Ortofon Cadenza Black: $3359
Playing a 1997 test pressing of Ahmad Jamal's Alhambra, MF found that, with the Cadenza Black, SME's Model 6 turntable "exploded to life." It offered "drum slam, transparency, and bass finesse." (Vol.44 No.5 WWW)

Ortofon Cadenza Bronze: $2689
This low-output moving coil is the second from the top in Ortofon's Cadenza series. It features a stainless steel and aluminum body, an output of 0.4mV, and a lowish compliance of 12µm/mN. The tapered conical aluminum cantilever terminates in a nude Replicant stylus. AH was intrigued by the fact that the Bronze has a deliberately "flavored" tuning. According to Ortofon, the Bronze is claimed to offer "a touch of 'romance and "warmth." AH noted that the Cadenza Bronze's "warm" tuning "proved admirably subtle, lending recordings body and presence while dialing down sizzle and hi-fi artifacts like 'air.'" He was never aware of missing deleted highs or finding the bass overripe. To AH, the Ortofon simply sounded more natural than many moving coil cartridges and bested every cartridge he'd heard in one important respect: its ability to reject surface noise. (Vol.47 No.3 WWW)

Pure Fidelity Stratos: $1995
KM used this duralumin-bodied MC cartridge for his review of Pure Fidelity's Harmony turntable—see Turntables. It looks like a rebranded Hana, but Pure Fidelity says that the Stratos is built to their specifications by Goldnote in Italy, using a cantilever and stylus sourced from a Japanese company. KM felt that the EMT TSD15 N cartridge provided more weight in bass lines than he heard with the Stratos, though the Stratos produced more thrills than the Luxman LMC-5 cartridge. (Vol.45 No.12 WWW)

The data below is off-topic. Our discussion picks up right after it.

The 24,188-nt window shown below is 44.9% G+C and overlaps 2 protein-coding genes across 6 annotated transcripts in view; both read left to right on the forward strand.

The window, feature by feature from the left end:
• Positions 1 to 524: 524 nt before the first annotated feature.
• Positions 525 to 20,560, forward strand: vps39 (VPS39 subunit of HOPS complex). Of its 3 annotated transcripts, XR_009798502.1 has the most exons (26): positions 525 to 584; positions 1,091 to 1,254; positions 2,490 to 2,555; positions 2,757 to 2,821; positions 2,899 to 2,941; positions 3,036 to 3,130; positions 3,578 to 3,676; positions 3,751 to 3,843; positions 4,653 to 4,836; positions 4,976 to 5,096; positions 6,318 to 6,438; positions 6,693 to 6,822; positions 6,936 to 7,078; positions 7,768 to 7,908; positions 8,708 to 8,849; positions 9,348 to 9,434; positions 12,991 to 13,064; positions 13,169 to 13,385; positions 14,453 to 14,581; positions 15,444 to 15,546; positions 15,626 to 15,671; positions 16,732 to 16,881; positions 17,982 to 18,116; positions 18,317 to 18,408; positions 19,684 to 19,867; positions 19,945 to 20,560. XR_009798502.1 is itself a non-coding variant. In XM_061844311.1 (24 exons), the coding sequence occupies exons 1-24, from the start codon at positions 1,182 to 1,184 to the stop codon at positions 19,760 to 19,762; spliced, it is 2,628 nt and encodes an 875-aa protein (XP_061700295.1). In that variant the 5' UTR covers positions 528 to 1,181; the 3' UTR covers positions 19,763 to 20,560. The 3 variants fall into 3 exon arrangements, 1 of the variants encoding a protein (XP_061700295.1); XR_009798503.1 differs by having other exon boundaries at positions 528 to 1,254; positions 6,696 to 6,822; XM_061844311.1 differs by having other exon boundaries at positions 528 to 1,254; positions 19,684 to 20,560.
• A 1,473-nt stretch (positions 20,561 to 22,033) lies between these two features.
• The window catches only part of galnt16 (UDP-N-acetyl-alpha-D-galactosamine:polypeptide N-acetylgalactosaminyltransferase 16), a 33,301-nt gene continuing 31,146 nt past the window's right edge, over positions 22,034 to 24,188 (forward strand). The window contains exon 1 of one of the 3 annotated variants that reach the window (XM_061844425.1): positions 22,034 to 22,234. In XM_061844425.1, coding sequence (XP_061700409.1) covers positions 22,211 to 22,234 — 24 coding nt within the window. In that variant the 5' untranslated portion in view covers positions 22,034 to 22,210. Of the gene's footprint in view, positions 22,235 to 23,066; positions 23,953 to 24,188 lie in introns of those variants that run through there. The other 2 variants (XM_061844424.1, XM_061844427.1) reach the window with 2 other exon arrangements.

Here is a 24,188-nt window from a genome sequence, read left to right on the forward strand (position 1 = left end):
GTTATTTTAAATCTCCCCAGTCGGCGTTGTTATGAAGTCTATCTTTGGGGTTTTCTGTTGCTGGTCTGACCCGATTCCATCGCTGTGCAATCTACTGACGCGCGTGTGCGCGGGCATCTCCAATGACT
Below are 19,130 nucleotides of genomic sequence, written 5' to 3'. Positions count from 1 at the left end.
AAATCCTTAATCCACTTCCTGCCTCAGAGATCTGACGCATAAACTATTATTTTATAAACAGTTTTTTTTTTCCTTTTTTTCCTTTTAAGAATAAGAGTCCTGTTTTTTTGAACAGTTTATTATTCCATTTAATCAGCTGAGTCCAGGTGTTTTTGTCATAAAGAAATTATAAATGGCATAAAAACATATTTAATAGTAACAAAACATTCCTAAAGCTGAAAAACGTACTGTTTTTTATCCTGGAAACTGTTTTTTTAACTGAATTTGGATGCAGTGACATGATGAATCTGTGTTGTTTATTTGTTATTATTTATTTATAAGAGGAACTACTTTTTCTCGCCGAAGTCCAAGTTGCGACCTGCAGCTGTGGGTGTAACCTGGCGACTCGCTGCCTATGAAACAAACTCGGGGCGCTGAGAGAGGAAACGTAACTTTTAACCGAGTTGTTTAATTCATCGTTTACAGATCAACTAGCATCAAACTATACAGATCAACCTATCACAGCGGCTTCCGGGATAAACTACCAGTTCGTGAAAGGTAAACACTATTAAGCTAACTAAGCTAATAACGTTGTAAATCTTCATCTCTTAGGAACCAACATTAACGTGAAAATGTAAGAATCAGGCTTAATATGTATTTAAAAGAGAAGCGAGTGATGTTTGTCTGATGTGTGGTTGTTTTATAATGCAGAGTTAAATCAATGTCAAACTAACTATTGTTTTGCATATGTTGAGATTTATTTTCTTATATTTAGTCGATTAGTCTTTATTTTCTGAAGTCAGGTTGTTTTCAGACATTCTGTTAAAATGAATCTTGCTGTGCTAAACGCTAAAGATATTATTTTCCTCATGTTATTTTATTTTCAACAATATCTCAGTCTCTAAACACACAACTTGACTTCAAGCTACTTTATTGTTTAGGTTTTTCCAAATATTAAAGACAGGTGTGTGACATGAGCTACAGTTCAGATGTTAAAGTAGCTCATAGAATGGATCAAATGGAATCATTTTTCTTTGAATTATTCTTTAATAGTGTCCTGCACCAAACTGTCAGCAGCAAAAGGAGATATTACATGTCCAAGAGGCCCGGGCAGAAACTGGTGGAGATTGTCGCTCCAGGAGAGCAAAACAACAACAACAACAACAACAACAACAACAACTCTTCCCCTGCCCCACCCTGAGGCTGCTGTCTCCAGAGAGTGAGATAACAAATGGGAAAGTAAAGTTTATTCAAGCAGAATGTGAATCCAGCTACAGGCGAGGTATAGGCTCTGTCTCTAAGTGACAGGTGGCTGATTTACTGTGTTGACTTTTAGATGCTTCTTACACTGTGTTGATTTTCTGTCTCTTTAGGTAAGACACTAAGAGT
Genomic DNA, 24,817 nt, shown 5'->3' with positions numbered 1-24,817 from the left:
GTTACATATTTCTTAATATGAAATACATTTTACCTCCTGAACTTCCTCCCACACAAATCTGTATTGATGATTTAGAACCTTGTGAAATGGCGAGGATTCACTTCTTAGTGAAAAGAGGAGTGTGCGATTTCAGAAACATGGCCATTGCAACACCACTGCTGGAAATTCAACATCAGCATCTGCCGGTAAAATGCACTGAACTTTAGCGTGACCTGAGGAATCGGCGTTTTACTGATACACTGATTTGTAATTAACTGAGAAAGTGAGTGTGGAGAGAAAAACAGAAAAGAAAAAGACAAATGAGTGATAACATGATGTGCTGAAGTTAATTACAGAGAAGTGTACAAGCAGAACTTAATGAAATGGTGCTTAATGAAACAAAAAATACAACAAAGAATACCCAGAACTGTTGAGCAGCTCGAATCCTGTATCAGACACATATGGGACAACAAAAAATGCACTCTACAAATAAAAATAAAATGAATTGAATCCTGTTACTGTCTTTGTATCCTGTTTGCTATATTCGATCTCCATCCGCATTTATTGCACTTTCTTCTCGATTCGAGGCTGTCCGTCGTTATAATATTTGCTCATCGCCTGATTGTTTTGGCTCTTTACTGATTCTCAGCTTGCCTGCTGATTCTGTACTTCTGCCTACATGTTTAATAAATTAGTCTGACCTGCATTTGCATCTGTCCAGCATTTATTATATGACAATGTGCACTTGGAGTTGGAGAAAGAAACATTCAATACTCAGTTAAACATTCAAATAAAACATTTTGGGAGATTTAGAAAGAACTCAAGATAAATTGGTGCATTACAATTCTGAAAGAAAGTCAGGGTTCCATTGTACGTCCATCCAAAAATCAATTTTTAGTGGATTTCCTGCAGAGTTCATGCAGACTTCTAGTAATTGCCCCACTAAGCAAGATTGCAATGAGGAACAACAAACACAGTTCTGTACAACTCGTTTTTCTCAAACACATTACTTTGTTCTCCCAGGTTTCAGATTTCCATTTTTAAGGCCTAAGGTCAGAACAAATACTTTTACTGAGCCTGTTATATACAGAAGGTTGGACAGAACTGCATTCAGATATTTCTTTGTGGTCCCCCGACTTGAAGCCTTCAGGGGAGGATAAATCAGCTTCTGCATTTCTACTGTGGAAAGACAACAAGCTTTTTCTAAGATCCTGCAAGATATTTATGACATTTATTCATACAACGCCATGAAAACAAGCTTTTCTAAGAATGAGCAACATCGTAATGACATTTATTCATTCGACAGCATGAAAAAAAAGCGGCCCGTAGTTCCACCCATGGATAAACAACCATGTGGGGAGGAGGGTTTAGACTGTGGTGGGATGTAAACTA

Sculpture A.3l: $1955
Based on the venerable Denon DL-103 moving coil but "heavily modified," this French cartridge features a body of vaporized and impregnated wood and a nude, line-contact III stylus attached to a boron cantilever. MF found that the Sculpture cartridge, used with the Sculpture A SUT (see "Phono Preamplifiers"), was "magic" on a Bill Henderson LP, commenting that with fairly dry, closely miked recordings with acoustic instruments, the listenability was off the charts. But he cautioned that with other kinds of recordings—hard rock and especially ambience-rich, distantly miked ones—the cartridge had a "wet kiss from your least favorite aunt" quality that, while still magically liquid, artifact-free, and you-are-there enticing, could swallow detail and transient information in a sea of warmth and atmosphere that was not, strictly speaking, on the record. HR agreed. (Vol.44 Nos.5 & 11 WWW)

Sumiko Songbird: $899 (available in both HIGH and LOW Output Variants, same price for either model)
With its aluminum cantilever and elliptical stylus, the high-output Songbird moving magnet reminded HR of Sumiko's famously high-value Blue Point that Stereophile favorably reviewed in 1993. "In lower-priced cartridges, I look for accurate tone and some type of natural vitality. Which is exactly what the mildly broken-in Songbird exhibited," wrote HR, concluding that the Songbird, "with its sweet tone and subtle textures, is cut from the same sonic cloth as its Reference series sibling, the Starling." (Vol.44 No.7 WWW)

Sumiko Starling: $1799 (Low Output)
Sumiko's newest high-compliance (12 × 10–6 cm/dyne), low-output (0.5mV) moving coil is specified as having a 28 ohm internal impedance. It weighs 9.5gm and has a boron cantilever fitted with a MicroRidge stylus. Loaded at 200 ohms, the Starling's sound was sweet and smooth. "Less obviously, it showed a quiet, grainless, highly spatial character that made it feel luxurious," wrote HR, adding that "in my room, through my system, the Sumiko Starling played my records with a dark, nanodetailed refinement that elucidated whatever sophistications the recordings and the music had to offer." (Vol.44 No.7 WWW)